Rhode Island’s Department of Health announced a sharp uptick in cases of sexually transmitted infections. Some have chalked it up to the increasing popularity of so-called hook-up apps like Tinder and Grindr. But I've been discovering that the evidence for that is not so clear-cut. I joined Rhode Island Public Radio's Elisabeth Harrison to talk about it. Here's a transcript of our conversation, plus a link to listen to the audio.Kristin Gourlay talks with Elisabeth Harrison about the uptick in new cases of sexually transmitted infections and whether social media is to blame.
LIS: So Kristin, let’s just recap this news, that Rhode Island is reporting significant increases in new cases of gonorrhea, syphilis, and HIV. Who’s being affected? And how significant are these increases?
KRISTIN: The Rhode Island health department says that between 2013 and 2014, new cases of HIV and syphilis increased at a faster rate among men who have sex with men. And they say HIV, syphilis, and especially gonorrhea are also disproportionately affecting African Americans, Hispanics, and young adults.
The numbers aren’t huge, but the trends are pretty striking. New cases of syphilis went up nearly 80 percent in one year. 10 years ago, there were fewer than 30 new cases of syphilis in Rhode Island. Last year we saw 120 new cases. Gonorrhea cases have doubled. New HIV cases are up more than 30 percent after a period of decline. But just last year, they shot back up.
LIS: OK, so there’s a big spike in new cases of sexually transmitted infections in Rhode Island. The big question, though, is why? What does the health department say is behind the uptick?
KRISTIN: Health department officials point to a few factors– and they add this is a nationwide trend. One factor is simply that we’re uncovering more new cases because we’re testing more people. Another is that people are engaging more often in risky behavior – like having casual or anonymous sex, and not using a condom. And they mention the growing popularity of social media to do this –apps like Tinder or Grindr that help people find sexual partners quickly and easily. You might have seen some of the headlines like “Rhode Island blames Tinder for rise in STDs.”
LIS: Is there something to that theory, that social media, meaning apps like Tinder, are partly to blame?
KRISTIN: I decided to go looking for the evidence. I reached out to Dr. Amy Nunn, who runs the Rhode Island Public Health Institute, and Dr. Philip Chan, who runs a sexually transmitted infection clinic at the Miriam Hospital in Providence. They’re doing some ongoing research funded by the National Institutes of Health into some of these very questions. The bottom line: they tell me there is no solid evidence that Tinder or Grindr are directly to blame for the increase in new cases of HIV, syphilis, or gonorrhea. In fact, they say it’s really difficult for researchers to make that association.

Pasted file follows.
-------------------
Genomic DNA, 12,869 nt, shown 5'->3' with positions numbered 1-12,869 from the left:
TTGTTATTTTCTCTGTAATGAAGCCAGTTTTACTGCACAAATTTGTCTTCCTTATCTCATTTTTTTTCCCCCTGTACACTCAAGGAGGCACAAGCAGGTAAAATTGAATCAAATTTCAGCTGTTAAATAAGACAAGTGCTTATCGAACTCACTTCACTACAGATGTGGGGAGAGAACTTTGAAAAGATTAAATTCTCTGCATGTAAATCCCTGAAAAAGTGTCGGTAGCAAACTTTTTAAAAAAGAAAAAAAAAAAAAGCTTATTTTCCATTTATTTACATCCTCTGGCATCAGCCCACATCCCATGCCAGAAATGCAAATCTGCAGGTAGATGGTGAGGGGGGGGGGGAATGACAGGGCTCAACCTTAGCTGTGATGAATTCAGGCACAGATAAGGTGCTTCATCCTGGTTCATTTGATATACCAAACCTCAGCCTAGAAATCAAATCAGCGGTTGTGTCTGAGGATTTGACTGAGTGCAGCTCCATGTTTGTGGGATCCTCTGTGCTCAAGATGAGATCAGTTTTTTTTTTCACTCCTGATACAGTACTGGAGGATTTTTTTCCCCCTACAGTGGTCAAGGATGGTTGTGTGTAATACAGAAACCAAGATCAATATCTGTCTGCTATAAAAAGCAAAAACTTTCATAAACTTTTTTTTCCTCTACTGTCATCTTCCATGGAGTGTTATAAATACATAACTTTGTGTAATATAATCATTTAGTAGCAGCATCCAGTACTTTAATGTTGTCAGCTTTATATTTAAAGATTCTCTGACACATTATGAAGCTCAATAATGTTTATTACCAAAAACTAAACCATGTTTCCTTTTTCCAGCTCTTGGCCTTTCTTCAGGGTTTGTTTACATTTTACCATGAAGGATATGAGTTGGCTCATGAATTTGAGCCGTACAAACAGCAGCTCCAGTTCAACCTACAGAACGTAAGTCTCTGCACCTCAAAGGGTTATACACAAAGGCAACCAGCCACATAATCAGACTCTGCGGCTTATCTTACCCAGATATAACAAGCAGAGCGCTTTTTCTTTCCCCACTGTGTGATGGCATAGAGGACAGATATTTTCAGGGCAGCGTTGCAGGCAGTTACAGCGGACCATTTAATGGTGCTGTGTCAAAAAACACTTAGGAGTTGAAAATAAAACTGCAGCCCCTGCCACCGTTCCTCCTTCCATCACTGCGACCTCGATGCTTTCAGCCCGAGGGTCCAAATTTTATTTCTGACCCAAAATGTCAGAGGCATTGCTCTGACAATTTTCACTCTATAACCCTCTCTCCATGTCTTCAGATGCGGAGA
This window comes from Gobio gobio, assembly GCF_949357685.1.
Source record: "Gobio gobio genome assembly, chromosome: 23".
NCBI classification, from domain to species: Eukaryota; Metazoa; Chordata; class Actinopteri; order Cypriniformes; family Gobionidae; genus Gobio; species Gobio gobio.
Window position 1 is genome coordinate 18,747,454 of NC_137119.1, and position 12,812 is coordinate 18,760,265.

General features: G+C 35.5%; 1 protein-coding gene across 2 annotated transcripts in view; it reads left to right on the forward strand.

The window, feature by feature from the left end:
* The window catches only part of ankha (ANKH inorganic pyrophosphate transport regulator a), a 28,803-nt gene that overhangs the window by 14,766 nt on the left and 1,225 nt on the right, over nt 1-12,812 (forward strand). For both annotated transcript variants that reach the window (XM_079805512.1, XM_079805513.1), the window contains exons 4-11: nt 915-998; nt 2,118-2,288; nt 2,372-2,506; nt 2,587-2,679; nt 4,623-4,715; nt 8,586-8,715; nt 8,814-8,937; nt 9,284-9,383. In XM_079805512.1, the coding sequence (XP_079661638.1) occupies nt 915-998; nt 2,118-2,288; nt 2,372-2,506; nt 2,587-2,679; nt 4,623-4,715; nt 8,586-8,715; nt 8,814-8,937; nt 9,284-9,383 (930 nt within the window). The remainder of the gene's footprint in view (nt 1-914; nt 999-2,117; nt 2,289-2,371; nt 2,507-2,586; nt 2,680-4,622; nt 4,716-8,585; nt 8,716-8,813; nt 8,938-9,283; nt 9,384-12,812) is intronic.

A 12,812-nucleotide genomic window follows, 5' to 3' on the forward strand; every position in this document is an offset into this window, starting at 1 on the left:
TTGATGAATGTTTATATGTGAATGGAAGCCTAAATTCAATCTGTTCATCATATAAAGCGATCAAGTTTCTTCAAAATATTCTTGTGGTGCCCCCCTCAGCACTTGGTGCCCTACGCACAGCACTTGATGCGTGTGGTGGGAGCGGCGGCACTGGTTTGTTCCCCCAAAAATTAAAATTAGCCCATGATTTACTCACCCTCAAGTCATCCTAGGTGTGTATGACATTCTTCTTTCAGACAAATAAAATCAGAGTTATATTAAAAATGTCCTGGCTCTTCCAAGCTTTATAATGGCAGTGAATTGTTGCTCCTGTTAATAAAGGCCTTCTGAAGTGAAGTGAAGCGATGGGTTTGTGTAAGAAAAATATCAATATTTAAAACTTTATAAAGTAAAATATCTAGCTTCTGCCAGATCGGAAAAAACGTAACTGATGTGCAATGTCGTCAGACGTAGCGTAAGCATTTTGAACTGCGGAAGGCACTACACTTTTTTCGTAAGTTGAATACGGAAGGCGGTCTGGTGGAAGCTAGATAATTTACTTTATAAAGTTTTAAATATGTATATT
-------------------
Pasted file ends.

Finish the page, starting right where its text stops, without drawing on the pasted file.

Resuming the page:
But, they say there is a lot of evidence that people who use apps like these tend to engage in riskier sexual behavior. We’re talking about anonymous sex, sex with multiple partners, unprotected intercourse, that kind of thing. Also, they’re finding that it’s not necessarily Tinder or Grindr. They’re discovering that, especially with men who have sex with men, they’re using other social networking sites to find sexual partners. The point is that all of this online networking is enabling people to find partners faster, and it’s creating – as Amy Nunn called it – these dense networks of sexual partners where infections can be transmitted much faster.
LIS: Kristin Gourlay, is there any evidence that this population is not using condoms as often? I mean, that’s one of the most effective ways to protect yourself.
KRISTIN: Nunn and Chan tell me there’s conflicting evidence on this. Some studies find lower rates of condom use, some find higher use. I just spoke to a researcher from the University of Southern California about a survey they conducted on a small sample of men who have sex with men that found about 15 percent aren't using condoms. But what they really wanted to emphasize is that whether or not people are using condoms, finding partners online, or engaging in risky behavior isn’t what public health officials should be focusing on. Rather, they say we should be focusing on treating people and reducing the reservoir of infections. That means the number of people who are infected and don’t know it, people who could continue to transmit the disease to others. They emphasized that people should get tested, and there are lots of free or low cost places to do that in Rhode Island.
LIS: Kristin, a final question for you: it sounds like public health officials are trying to ramp up efforts to reach men who have sex with men with messages about prevention. But are there efforts underway to reach other groups, like women, or even adolescents?
KRISTIN: Actually, there is a movement underway in the health care community in Rhode Island to focus more on adolescents. We’ve seen a big push for more primary care, more preventative health care for adults and young children in the past few years. But some feel adolescents have kind of been left out of the conversation. And they have different needs. Recently the Miriam hospital and the Rhode Island Foundation helped convene a group of local teens and health care providers to investigate those needs and find some better ways to address them. One big takeaway from their work is that primary care doctors should be talking about sexual health and safety a lot more with teens.